If you feel like it’s been raining forever, you’re not imagining things.
Precipitation over the last 12 months (from May 2018 through April 2019) was the highest for the contiguous United States since record-keeping began in 1895, Tampa’s WTSP reports.
The wet weather may have forced millions of Americans to cancel their outdoor plans, but it comes with a bit of good news as well. According to the National Oceanic and Atmospheric Administration (NOAA), the United States moved closer to being almost completely drought-free in April, with only 2% of the country experiencing drought conditions.
That is especially welcome news in California, which ended a costly seven-year drought only two months ago. But the wet weather has also led to catastrophic flooding in many areas, particularly along the Missouri River. The National Weather Service reports that 44 deaths have been attributed to flooding so far this year, with 10 this month alone.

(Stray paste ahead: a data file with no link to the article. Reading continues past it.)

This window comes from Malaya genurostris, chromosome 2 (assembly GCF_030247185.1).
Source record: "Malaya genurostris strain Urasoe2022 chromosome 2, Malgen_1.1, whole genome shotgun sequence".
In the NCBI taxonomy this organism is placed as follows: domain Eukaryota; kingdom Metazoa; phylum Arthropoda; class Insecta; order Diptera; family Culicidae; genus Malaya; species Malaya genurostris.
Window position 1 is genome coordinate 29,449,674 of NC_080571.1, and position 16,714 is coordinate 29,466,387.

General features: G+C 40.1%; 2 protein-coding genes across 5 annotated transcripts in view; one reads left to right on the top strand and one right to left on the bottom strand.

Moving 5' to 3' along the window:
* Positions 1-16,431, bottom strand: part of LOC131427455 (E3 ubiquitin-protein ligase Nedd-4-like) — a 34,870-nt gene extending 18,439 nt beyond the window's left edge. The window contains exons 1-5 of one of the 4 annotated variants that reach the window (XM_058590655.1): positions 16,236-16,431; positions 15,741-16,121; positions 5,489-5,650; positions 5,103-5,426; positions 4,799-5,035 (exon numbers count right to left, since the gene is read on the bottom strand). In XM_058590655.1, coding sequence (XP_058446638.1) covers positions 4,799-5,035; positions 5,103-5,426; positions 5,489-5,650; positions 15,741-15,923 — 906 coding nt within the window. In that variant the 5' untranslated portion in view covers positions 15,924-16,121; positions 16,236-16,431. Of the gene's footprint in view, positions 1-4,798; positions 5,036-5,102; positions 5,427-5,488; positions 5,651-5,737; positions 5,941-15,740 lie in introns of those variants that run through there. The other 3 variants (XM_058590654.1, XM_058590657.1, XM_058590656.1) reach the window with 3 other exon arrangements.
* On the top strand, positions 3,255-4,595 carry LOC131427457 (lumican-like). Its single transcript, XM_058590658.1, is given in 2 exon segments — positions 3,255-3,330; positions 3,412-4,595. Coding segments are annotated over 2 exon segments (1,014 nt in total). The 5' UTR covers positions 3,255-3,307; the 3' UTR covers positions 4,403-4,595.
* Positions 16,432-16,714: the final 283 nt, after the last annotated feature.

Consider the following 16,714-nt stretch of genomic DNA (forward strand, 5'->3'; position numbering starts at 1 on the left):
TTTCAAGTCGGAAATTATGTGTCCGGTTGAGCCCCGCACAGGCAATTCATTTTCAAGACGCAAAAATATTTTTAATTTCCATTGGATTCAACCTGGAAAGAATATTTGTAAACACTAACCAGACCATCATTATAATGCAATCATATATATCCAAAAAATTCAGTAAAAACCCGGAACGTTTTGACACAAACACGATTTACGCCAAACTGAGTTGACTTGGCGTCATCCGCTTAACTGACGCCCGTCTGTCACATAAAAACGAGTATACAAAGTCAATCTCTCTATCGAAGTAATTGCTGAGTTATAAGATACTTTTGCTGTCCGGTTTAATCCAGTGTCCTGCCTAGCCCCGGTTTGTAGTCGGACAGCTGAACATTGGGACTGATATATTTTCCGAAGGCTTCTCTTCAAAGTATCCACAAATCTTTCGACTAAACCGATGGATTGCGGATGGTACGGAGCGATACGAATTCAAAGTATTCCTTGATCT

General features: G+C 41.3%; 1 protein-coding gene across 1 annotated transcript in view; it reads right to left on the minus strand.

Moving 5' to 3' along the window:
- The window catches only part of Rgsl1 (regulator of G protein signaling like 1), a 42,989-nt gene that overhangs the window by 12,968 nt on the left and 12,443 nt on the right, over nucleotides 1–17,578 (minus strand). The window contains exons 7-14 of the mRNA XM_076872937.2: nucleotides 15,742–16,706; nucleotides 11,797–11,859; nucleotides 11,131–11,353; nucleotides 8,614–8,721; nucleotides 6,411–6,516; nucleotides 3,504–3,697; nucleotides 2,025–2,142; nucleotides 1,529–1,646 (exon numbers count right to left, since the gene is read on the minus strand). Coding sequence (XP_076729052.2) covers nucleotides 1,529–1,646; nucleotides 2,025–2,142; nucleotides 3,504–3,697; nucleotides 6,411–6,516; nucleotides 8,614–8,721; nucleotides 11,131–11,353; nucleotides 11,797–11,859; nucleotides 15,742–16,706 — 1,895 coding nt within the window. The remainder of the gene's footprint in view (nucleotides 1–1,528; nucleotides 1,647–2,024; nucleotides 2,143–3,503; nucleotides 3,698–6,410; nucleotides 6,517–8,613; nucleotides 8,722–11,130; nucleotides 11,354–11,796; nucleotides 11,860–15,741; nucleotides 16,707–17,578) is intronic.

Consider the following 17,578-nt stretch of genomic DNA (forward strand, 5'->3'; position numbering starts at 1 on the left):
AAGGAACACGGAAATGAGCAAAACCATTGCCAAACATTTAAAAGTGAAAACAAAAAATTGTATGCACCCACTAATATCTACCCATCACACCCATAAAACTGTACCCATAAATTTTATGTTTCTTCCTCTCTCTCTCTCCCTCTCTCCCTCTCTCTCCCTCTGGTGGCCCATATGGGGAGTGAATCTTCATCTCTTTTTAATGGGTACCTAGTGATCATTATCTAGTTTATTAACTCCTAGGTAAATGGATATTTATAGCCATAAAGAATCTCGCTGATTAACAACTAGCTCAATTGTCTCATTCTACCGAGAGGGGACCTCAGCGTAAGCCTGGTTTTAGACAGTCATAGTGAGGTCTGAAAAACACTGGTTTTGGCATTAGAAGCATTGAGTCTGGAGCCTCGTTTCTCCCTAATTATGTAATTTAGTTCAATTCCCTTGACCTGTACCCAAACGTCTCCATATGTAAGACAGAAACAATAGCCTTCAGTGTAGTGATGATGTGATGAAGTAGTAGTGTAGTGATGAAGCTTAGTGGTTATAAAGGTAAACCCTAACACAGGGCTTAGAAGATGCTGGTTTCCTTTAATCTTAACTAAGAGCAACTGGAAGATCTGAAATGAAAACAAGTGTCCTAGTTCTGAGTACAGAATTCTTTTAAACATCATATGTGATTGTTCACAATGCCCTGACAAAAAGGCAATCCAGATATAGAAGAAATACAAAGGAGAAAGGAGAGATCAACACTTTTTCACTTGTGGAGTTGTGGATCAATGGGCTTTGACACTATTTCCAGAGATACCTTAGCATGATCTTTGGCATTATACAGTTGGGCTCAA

Flood deaths for 2019 so far [NWS]And then there’s the Northeast, which has been so cold and wet this month that it feels more like early February than the middle of May. So what’s the deal? According to AccuWeather, we can blame a very area of high pressure from northern Canada, which has pushed the cold air southward into the Northeast. Melissa Di Spigna, a meteorologist with the National Weather Service, called it a “very, very slow-moving pressure system” in an interview with the New York Times.
Fortunately, relief is on the way, as the system is expected to move east sometime tomorrow. But we just thought you’d like to know that you’re not imagining things. It has been raining a lot.